Nevada is 8th state to ban conversion therapy

Nevada this week became the eighth state to ban conversion therapy, a practice in which mental health professionals try to change the sexual orientation of individuals who identify as gay or lesbian.

Gov. Brian Sandoval signed Senate Bill 201 on Wednesday, which makes it illegal for a physician or other health professional to perform therapy on individuals younger than 18.

"Conversion therapy has been disavowed by medical experts and is considered a non-effective method of treatment that can cause harm to an adolescent," Sandoval said in a statement after signing the bill Wednesday. "This law will help protect some of our state's most vulnerable youth."

The bill was amended to exempt religious organizations and allow counseling by members of the clergy. Religious groups and conservatives insist that such a ban would infringe on their rights to religious freedom.

"Banning conversion therapy makes Nevada a safer place for children who are at a higher risk for anxiety, depression, substance abuse, and even suicide," bill sponsor Sen. David Parks of Las Vegas Parks said in a statement, reported by The Las Vegas Review-Journal. "This bill is a major step forward in building a more equal and inclusive state."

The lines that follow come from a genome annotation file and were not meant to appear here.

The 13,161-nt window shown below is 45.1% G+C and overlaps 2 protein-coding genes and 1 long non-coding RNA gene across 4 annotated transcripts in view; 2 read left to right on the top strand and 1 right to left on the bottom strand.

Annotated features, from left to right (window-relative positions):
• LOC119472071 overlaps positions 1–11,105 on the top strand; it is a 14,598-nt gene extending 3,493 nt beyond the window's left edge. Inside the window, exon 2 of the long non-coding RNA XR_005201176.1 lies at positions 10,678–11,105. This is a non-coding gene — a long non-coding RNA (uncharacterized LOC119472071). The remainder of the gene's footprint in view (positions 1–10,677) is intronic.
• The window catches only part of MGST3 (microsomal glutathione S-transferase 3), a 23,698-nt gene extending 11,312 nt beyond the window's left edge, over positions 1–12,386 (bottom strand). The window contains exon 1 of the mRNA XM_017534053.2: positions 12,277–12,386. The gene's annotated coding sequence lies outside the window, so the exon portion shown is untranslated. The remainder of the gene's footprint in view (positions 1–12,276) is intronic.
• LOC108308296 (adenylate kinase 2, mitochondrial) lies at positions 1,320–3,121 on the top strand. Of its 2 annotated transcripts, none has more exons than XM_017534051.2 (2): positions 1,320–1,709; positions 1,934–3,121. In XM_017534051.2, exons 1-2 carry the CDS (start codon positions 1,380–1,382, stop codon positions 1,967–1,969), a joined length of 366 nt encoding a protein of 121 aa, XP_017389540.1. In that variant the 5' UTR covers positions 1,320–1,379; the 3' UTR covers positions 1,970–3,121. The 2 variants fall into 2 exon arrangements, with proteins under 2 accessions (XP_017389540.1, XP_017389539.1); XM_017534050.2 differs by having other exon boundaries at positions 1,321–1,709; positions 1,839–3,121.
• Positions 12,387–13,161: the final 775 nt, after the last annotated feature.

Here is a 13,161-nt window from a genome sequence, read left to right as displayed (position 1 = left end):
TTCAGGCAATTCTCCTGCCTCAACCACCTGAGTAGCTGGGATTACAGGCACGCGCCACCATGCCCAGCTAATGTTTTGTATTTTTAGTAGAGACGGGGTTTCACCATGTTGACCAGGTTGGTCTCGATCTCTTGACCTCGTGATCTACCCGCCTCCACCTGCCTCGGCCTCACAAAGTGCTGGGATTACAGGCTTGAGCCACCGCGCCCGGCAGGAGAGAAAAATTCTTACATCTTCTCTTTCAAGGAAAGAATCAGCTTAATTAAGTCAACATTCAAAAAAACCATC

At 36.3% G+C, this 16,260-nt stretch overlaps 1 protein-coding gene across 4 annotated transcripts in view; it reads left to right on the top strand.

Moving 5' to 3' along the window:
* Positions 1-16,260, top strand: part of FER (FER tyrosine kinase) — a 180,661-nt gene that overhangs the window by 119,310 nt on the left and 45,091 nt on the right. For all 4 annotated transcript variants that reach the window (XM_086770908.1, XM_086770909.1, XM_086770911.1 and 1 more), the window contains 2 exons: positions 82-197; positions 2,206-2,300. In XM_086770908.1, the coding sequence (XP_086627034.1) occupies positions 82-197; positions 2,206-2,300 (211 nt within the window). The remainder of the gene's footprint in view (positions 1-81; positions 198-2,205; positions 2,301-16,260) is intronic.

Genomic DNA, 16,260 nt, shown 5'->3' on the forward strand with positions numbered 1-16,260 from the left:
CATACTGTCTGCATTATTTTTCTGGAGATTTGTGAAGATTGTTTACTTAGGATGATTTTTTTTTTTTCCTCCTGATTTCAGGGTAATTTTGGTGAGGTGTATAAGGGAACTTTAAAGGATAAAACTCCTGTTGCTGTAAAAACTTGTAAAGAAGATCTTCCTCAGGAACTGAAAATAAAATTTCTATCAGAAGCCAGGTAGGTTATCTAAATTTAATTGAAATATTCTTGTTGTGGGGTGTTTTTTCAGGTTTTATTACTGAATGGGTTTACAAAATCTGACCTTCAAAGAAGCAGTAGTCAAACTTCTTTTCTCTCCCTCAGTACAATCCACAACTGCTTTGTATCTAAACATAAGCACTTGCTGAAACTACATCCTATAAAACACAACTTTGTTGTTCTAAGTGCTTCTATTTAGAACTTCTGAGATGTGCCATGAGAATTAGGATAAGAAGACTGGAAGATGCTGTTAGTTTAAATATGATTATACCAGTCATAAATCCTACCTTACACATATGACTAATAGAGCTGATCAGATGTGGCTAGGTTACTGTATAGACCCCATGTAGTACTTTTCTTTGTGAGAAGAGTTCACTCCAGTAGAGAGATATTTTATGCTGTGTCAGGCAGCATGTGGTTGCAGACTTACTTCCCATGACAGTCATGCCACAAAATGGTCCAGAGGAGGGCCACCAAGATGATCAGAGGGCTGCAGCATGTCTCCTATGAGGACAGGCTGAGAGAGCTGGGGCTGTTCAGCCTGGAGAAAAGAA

Conversion therapy has been denounced by several leading medical groups, including the American Psychological Association, which says efforts to change sexual orientation through therapy have "serious potential to harm young people because they present the view that the sexual orientation of lesbian, gay and bisexual youth is a mental illness or disorder."

Garrard Conley wrote in a 2016 CNN opinion piece that his parents sent him to reparative therapy to "cure" him of homosexuality.

"Upon learning for the first time about my 'ex-gay' experience, friends are often shocked that such a brutal practice could still exist," Conley wrote. "That I was subjected to brainwashing tactics that forced me to stare at an empty chair and yell at a father I was supposed to hate; that I was told my 'urges' were sinful, hateful to God, an abomination; that I was forced to play sports in order to become more masculine: these seem impossible realities."

Two years ago, President Obama's White House also called for a national ban on the practice, responding to a petition that began when a transgender teenager committed suicide after being subjected to conversion therapy.

Last month New Mexico Gov. Susana Martinez signed a similar legislation. Other states banning the practice are California, Vermont, Oregon, New Jersey, New York and Illinois.